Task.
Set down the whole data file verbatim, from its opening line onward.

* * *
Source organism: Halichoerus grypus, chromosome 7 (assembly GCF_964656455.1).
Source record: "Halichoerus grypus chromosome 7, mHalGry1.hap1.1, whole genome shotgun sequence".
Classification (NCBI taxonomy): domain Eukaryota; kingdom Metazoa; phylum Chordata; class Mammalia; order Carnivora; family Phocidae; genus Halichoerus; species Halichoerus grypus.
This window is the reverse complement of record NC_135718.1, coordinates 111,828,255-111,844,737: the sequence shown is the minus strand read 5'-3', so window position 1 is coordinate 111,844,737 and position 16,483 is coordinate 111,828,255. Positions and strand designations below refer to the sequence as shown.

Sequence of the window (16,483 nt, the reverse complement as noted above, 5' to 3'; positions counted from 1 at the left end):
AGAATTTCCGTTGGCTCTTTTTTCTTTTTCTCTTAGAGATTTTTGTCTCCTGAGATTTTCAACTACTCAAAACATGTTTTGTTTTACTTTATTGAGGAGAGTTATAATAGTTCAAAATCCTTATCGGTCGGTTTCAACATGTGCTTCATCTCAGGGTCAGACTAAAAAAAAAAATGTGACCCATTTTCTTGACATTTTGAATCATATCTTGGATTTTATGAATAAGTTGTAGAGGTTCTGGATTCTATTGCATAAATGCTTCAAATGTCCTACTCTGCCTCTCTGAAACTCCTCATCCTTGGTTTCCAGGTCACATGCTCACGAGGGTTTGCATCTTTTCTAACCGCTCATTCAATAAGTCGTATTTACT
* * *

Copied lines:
Source organism: Halichoerus grypus, chromosome 7 (assembly GCF_964656455.1).
Source record: "Halichoerus grypus chromosome 7, mHalGry1.hap1.1, whole genome shotgun sequence".
Classification (NCBI taxonomy): domain Eukaryota; kingdom Metazoa; phylum Chordata; class Mammalia; order Carnivora; family Phocidae; genus Halichoerus; species Halichoerus grypus.
This window is the reverse complement of record NC_135718.1, coordinates 111,828,255-111,844,737: the sequence shown is the minus strand read 5'-3', so window position 1 is coordinate 111,844,737 and position 16,483 is coordinate 111,828,255. Positions and strand designations below refer to the sequence as shown.

Sequence of the window (16,483 nt, the reverse complement as noted above, 5' to 3'; positions counted from 1 at the left end):
AGAATTTCCGTTGGCTCTTTTTTCTTTTTCTCTTAGAGATTTTTGTCTCCTGAGATTTTCAACTACTCAAAACATGTTTTGTTTTACTTTATTGAGGAGAGTTATAATAGTTCAAAATCCTTATCGGTCGGTTTCAACATGTGCTTCATCTCAGGGTCAGACTAAAAAAAAAAATGTGACCCATTTTCTTGACATTTTGAATCATATCTTGGATTTTATGAATAAGTTGTAGAGGTTCTGGATTCTATTGCATAAATGCTTCAAATGTCCTACTCTGCCTCTCTGAAACTCCTCATCCTTGGTTTCCAGGTCACATGCTCACGAGGGTTTGCATCTTTTCTAACCGCTCATTCAATAAGTCGTATTTACT